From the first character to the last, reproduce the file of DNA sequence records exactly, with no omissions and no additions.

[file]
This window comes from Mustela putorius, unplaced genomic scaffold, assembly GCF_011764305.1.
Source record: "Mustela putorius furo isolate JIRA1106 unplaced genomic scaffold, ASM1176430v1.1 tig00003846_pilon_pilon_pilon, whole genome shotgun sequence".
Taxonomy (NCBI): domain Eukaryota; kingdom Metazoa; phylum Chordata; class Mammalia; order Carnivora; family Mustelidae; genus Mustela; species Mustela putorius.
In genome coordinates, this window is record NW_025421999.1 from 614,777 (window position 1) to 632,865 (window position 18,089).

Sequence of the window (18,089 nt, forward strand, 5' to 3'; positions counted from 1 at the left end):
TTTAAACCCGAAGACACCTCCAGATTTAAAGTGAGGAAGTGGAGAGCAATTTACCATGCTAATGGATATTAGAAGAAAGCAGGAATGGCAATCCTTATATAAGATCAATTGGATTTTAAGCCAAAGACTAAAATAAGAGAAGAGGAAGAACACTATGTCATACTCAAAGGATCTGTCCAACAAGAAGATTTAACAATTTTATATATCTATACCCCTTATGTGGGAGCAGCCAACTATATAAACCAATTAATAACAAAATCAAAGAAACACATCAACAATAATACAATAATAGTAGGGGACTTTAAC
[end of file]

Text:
This window comes from Mustela putorius, unplaced genomic scaffold, assembly GCF_011764305.1.
Source record: "Mustela putorius furo isolate JIRA1106 unplaced genomic scaffold, ASM1176430v1.1 tig00003846_pilon_pilon_pilon, whole genome shotgun sequence".
Taxonomy (NCBI): domain Eukaryota; kingdom Metazoa; phylum Chordata; class Mammalia; order Carnivora; family Mustelidae; genus Mustela; species Mustela putorius.
In genome coordinates, this window is record NW_025421999.1 from 614,777 (window position 1) to 632,865 (window position 18,089).

Sequence of the window (18,089 nt, forward strand, 5' to 3'; positions counted from 1 at the left end):
TTTAAACCCGAAGACACCTCCAGATTTAAAGTGAGGAAGTGGAGAGCAATTTACCATGCTAATGGATATTAGAAGAAAGCAGGAATGGCAATCCTTATATAAGATCAATTGGATTTTAAGCCAAAGACTAAAATAAGAGAAGAGGAAGAACACTATGTCATACTCAAAGGATCTGTCCAACAAGAAGATTTAACAATTTTATATATCTATACCCCTTATGTGGGAGCAGCCAACTATATAAACCAATTAATAACAAAATCAAAGAAACACATCAACAATAATACAATAATAGTAGGGGACTTTAAC